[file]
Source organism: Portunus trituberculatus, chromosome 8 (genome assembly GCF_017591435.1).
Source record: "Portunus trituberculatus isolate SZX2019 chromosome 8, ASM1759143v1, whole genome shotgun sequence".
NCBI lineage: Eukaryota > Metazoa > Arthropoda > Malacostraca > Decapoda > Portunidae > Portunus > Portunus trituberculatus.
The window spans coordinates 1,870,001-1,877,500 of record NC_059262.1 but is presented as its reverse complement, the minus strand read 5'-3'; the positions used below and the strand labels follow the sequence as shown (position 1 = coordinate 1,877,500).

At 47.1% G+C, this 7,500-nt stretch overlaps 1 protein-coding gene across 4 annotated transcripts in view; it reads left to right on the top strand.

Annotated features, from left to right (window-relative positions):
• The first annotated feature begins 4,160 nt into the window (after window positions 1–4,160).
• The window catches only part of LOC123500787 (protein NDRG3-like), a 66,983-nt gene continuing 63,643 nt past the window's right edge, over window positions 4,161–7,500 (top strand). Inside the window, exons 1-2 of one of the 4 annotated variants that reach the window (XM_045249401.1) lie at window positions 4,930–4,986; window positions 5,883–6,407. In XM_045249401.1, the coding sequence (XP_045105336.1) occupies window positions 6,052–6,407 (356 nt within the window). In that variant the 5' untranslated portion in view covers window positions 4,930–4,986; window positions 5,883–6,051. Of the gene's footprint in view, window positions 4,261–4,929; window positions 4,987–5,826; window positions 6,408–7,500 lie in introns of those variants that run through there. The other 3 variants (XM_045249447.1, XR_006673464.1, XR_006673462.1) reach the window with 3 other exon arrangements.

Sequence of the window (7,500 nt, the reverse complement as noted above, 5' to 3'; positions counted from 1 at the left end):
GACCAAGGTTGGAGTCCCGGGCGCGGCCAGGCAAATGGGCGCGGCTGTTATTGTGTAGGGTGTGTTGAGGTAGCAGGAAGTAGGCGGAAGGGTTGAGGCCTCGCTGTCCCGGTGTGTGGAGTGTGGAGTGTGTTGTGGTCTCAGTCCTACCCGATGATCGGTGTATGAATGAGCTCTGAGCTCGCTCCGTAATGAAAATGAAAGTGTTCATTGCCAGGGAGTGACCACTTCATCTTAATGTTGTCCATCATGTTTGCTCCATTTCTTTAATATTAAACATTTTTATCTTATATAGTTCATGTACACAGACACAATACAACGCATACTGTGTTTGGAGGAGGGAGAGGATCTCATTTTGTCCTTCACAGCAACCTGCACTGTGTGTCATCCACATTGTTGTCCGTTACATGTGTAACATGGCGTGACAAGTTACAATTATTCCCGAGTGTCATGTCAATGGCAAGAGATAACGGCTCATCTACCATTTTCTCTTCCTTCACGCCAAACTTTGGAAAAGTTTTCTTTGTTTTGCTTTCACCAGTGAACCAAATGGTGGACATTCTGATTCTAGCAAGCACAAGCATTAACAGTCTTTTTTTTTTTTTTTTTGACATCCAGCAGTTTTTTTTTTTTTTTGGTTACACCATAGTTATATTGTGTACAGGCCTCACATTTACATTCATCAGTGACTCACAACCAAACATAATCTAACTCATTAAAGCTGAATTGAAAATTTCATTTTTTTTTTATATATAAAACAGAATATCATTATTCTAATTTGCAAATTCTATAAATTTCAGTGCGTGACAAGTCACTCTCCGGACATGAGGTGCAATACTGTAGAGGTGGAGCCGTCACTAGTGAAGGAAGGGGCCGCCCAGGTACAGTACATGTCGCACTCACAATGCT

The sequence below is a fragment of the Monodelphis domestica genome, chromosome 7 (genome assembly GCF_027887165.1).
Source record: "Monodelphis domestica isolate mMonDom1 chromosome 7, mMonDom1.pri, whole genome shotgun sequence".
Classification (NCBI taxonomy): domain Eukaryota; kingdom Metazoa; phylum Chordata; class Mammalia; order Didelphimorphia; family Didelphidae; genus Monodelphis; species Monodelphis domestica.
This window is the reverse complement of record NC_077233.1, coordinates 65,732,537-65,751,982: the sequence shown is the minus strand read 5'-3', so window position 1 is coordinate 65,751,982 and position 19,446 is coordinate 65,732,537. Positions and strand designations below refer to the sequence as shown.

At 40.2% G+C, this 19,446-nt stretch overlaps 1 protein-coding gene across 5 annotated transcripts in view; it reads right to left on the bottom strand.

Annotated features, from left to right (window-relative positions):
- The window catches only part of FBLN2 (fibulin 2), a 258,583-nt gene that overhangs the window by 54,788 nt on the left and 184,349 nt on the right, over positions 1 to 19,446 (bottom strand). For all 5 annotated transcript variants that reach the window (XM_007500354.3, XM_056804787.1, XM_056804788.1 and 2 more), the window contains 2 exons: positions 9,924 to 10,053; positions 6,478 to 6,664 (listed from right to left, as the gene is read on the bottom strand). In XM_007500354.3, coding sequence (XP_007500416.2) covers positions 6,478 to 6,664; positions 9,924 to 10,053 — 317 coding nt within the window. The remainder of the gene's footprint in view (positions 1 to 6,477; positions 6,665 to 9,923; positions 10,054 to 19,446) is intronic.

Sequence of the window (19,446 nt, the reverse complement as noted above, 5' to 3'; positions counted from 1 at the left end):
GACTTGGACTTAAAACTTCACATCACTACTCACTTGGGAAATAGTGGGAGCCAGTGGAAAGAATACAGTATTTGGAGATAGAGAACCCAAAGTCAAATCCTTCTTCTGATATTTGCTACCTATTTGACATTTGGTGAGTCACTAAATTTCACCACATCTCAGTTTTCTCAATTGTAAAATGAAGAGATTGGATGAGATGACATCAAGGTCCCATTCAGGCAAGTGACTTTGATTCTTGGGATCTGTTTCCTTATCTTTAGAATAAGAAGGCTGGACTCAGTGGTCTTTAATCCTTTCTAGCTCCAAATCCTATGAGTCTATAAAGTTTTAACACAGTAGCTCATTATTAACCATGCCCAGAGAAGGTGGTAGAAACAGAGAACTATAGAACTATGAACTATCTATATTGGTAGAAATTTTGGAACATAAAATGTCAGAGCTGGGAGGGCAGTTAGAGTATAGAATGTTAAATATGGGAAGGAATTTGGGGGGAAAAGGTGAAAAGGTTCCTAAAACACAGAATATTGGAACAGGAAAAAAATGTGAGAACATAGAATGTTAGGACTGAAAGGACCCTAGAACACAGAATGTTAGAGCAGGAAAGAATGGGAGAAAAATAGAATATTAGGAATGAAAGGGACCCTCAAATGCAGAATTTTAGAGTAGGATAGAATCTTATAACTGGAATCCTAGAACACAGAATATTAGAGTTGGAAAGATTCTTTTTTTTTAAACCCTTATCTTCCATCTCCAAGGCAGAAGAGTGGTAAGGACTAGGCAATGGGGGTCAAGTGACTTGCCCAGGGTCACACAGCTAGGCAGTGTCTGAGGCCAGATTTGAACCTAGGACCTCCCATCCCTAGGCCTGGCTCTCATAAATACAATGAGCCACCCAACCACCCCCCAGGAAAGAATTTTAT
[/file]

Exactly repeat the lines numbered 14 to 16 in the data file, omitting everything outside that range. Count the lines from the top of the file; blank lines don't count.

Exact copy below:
This window is the reverse complement of record NC_077233.1, coordinates 65,732,537-65,751,982: the sequence shown is the minus strand read 5'-3', so window position 1 is coordinate 65,751,982 and position 19,446 is coordinate 65,732,537. Positions and strand designations below refer to the sequence as shown.

At 40.2% G+C, this 19,446-nt stretch overlaps 1 protein-coding gene across 5 annotated transcripts in view; it reads right to left on the bottom strand.

Annotated features, from left to right (window-relative positions):